The Hen Harrier (Cromán na gCearc) is a spectacular bird of prey and a piece of Ireland's natural heritage that anybody interested in nature or wildlife should strive to see at least once in their lifetime. The only thing is, once you have seen a Hen Harrier, you will want to see one again and again and again!
Amazingly, the male and female Hen Harrier look strikingly different. In fact, they look so different, that for centuries people believed they were two different birds completely, and not the same species at all!
The male Hen Harrier is the flashy one. He has silver-blue upperparts but is white underneath. He has broad black tips to his wings. Typically the wingspan of adult males varies between 97 and 109cm.
The female is larger than the male and has a soft brown plumage with contrasting patterns under the wings. She has a white rump where her tail meets her body. This white rump is a sure way of knowing it is a Hen Harrier in front of you. The wingspan of adult females varies between 111 and 122 cm.
It is interesting to learn that males are brown when young. They begin to turn white when they are 1 year old onwards. One can tell young males from young females by the colour of their eyes; the young males having smoky grey eyes and the young females having deep brown eyes. When they grow older, their eyes turn amber and then yellow.
Despite their impressive wingspan, Hen Harriers are very light birds, with males weighing on average 350g and females 530g. The high wing:weight ratio enables the Hen Harrier to move effortlessly and gracefully. They are masterful among birds and can fly very fast or very slow, utilising the air as if it were an extension of their bodies. Hen Harriers can soar so high into the Spring sky that you will lose sight of them, even with high powered binoculars. At the same time, Hen Harriers typically float low over the ground in search of prey.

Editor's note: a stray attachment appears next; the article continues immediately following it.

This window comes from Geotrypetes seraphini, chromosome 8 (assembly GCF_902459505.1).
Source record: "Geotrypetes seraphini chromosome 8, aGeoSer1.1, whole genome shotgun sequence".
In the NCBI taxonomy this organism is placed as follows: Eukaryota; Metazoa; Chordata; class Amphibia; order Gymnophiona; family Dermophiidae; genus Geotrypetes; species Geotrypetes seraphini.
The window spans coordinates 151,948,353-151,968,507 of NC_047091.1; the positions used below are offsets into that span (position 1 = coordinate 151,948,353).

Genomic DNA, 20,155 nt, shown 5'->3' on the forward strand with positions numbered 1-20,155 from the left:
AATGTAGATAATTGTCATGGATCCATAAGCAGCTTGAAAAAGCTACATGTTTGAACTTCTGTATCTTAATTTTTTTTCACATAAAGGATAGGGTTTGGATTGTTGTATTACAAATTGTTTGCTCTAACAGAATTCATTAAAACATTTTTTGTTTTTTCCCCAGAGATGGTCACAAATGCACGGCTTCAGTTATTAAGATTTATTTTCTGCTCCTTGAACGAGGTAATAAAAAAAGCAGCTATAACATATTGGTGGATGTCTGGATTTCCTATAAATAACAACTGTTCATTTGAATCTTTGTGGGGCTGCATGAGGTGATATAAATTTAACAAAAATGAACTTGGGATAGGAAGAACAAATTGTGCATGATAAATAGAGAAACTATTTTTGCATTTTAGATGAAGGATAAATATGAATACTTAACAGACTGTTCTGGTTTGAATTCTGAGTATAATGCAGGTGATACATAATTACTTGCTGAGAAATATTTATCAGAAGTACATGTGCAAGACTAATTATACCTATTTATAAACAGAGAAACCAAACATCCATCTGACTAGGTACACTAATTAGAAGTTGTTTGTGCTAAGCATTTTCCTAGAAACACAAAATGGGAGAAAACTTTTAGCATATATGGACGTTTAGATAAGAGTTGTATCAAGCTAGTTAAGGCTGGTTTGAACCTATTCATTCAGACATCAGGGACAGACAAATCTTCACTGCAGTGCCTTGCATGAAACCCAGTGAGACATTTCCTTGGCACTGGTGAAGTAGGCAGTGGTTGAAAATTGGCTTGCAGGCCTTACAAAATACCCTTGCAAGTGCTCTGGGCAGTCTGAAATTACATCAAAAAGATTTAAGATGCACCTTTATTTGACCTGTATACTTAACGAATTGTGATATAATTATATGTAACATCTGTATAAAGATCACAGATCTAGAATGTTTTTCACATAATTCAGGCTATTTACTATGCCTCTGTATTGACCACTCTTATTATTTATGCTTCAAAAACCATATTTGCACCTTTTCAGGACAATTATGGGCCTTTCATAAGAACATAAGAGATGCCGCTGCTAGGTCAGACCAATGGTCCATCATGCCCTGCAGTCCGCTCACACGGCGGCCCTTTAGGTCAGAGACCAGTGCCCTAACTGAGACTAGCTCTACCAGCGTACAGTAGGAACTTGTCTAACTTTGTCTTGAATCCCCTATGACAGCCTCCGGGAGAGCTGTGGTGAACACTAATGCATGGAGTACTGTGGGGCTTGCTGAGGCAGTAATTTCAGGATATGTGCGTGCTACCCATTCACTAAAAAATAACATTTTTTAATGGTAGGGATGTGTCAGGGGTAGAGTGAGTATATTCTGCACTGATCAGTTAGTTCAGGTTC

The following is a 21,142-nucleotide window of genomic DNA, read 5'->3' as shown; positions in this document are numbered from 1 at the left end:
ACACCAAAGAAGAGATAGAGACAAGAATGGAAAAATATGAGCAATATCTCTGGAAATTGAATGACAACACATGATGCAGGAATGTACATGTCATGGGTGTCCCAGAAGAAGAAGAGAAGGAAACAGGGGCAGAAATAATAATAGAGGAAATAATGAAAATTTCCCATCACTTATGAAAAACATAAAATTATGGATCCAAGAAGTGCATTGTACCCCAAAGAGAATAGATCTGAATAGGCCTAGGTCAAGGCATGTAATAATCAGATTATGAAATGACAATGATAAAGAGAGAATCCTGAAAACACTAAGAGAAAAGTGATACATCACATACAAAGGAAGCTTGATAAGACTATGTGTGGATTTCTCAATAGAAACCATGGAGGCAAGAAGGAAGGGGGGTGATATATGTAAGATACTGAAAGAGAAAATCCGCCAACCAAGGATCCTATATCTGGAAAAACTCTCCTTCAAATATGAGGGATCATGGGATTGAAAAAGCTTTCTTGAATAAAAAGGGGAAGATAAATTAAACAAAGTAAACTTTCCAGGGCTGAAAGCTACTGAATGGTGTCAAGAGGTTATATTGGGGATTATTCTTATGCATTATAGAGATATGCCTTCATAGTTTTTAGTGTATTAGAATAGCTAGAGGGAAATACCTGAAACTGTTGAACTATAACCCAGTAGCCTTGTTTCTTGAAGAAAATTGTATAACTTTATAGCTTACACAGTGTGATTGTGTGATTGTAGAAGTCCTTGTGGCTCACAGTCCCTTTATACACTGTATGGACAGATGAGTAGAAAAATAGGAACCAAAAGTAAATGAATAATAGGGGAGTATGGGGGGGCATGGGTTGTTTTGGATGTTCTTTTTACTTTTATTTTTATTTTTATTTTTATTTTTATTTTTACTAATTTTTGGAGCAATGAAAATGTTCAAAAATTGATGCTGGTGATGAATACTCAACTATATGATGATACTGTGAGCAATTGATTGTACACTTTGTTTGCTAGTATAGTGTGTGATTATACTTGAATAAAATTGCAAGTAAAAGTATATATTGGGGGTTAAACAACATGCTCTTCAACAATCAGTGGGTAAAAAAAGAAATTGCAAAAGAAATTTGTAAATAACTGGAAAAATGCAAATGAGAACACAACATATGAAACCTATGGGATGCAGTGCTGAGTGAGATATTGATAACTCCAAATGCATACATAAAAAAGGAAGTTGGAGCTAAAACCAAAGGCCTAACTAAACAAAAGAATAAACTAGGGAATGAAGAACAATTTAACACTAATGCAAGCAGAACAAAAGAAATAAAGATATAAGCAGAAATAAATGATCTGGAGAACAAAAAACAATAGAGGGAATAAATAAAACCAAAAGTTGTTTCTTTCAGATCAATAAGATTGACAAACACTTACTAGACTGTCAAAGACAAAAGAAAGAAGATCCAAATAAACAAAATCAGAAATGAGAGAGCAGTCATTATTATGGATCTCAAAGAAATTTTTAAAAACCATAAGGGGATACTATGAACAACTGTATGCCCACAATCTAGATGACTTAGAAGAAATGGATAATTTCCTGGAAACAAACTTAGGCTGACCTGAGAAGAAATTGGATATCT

As well as being a spectacular and unique looking bird, the Hen Harrier displays two of the most spectacular and unique features of any species of wildlife:
The Sky Dance is the Hen Harrier's awesome courtship display. Particularly in the early stages of the breeding season, the male Hen Harrier can be seen to show off his aerial skills in a display of agility, stamina and gusto that leaves the observer dumbstruck and then inspired. The male rises high in the sky and suddenly plummets to the ground in a serious of somersaults, corkscrews and twists, stepping on the breaks just before the point of impact with the ground, continuing upwards to rise to a point where he descends again in his acrobatic display. Such displays can last for up to 20 minutes without break and are truly one of the most special sights in the entire world of nature.
The Food Pass is a means of transferring food from the male to female in mid-air! The female rises from the nest to meet the male in the sky and she turns upside-down to grasp the food which he has just dropped into her talons. She then proceeds to return to the nest and feed the young chicks. When the chicks have fledged, they too are capable of this innovative and impressive mid-air re-fuelling technique, rising to take food from either parent.
The Hen Harrier's breeding season in Ireland occurs between March and September, with the non-breeding season overlapping completely for a proportion of the population, but generally occurring between August and April. Individual Hen Harriers may occupy different sites during the breeding and non-breeding seasons. During the non-breeding season, Hen Harriers regularly form communal roosts, with multiple numbers of birds interacting with one another and settling in the one site each evening.